As The Economist reports, the apparatchiks in Brussels are again arguing about wording and phraseology while Europe collapses around them.
At issue is a disagreement over who should speak on a particular subject – the member-states, the European External Action Service (EEAS, the EU’s newish “foreign ministry”) or the European Commission (the EU’s civil service)? And on whose behalf should they claim to speak – the member states collectively, the EU as a whole, or just as a particular body, eg, the Commission?
I read this and I have an image of a melee where every one attacks each other with deadly intent and feather dusters. No one ever wins or loses and there is no denouement, but the contrast between the contrast and the intent is rather amusing.
Karzai seeks India as a bulwark against Pakistani and Talibani pressure in Afghanistan. He an Manmohan recently signed an agreement whereby India would provide “support” to the Afghan security forces.
They are also attempting to resuscitate dialogue with Iran. They aim to create a trade route between the two countries over Iranian soil, given that a much shorter route over Pakistani territory will never see the light of day.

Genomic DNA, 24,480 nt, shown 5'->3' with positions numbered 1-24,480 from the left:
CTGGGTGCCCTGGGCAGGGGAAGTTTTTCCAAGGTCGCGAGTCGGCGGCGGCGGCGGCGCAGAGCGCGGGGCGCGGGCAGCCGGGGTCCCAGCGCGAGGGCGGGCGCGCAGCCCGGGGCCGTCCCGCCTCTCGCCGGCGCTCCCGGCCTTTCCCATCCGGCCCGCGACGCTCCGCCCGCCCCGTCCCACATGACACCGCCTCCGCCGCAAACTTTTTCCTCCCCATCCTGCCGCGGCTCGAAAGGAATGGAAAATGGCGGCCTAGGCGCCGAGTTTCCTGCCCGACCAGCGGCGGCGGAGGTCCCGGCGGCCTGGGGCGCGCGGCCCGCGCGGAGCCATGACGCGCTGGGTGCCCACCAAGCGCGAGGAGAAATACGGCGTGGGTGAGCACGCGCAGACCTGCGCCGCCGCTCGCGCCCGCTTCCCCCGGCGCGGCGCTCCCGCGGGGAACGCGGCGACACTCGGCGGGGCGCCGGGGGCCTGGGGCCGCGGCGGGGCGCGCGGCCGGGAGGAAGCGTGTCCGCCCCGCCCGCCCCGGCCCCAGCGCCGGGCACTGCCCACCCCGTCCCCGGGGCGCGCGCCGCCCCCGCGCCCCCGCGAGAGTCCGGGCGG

The Pakistanis are incensed at the notion of an Indian military presence in Afghanistan, which they view as their backyard. The Karzai trip will probably end another tentative rapprochement between India and Pakistan. India can expect Pakistan to respond asymmetrically, through more terror strikes.
The US, too, will be unhappy, because these actions will work against the diplomatic and economic isolation of Iran, which is a critical part of US (and Israeli) foreign policy.
China will be watching with interest.
M. K. Bhadrakumar’s full analysis is here.